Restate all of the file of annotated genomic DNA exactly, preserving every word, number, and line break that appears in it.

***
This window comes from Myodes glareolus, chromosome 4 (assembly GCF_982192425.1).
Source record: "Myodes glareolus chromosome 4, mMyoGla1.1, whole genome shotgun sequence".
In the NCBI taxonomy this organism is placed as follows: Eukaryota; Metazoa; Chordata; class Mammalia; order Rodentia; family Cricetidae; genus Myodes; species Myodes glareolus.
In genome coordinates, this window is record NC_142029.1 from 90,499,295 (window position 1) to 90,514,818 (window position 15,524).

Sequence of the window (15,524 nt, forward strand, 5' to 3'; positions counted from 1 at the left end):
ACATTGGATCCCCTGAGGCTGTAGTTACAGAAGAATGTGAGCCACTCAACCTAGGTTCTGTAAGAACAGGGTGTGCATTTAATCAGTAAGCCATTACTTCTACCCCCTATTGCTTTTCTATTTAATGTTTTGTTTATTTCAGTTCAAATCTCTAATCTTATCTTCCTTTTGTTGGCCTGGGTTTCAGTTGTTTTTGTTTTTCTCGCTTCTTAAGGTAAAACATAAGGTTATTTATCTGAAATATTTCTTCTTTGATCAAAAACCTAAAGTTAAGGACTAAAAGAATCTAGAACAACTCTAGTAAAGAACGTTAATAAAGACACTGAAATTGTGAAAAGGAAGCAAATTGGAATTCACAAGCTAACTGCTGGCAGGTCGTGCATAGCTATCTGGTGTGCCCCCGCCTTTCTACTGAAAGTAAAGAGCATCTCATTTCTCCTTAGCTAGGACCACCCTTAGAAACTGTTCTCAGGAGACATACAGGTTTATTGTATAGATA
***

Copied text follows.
This window comes from Myodes glareolus, chromosome 4 (assembly GCF_982192425.1).
Source record: "Myodes glareolus chromosome 4, mMyoGla1.1, whole genome shotgun sequence".
In the NCBI taxonomy this organism is placed as follows: Eukaryota; Metazoa; Chordata; class Mammalia; order Rodentia; family Cricetidae; genus Myodes; species Myodes glareolus.
In genome coordinates, this window is record NC_142029.1 from 90,499,295 (window position 1) to 90,514,818 (window position 15,524).

Sequence of the window (15,524 nt, forward strand, 5' to 3'; positions counted from 1 at the left end):
ACATTGGATCCCCTGAGGCTGTAGTTACAGAAGAATGTGAGCCACTCAACCTAGGTTCTGTAAGAACAGGGTGTGCATTTAATCAGTAAGCCATTACTTCTACCCCCTATTGCTTTTCTATTTAATGTTTTGTTTATTTCAGTTCAAATCTCTAATCTTATCTTCCTTTTGTTGGCCTGGGTTTCAGTTGTTTTTGTTTTTCTCGCTTCTTAAGGTAAAACATAAGGTTATTTATCTGAAATATTTCTTCTTTGATCAAAAACCTAAAGTTAAGGACTAAAAGAATCTAGAACAACTCTAGTAAAGAACGTTAATAAAGACACTGAAATTGTGAAAAGGAAGCAAATTGGAATTCACAAGCTAACTGCTGGCAGGTCGTGCATAGCTATCTGGTGTGCCCCCGCCTTTCTACTGAAAGTAAAGAGCATCTCATTTCTCCTTAGCTAGGACCACCCTTAGAAACTGTTCTCAGGAGACATACAGGTTTATTGTATAGATA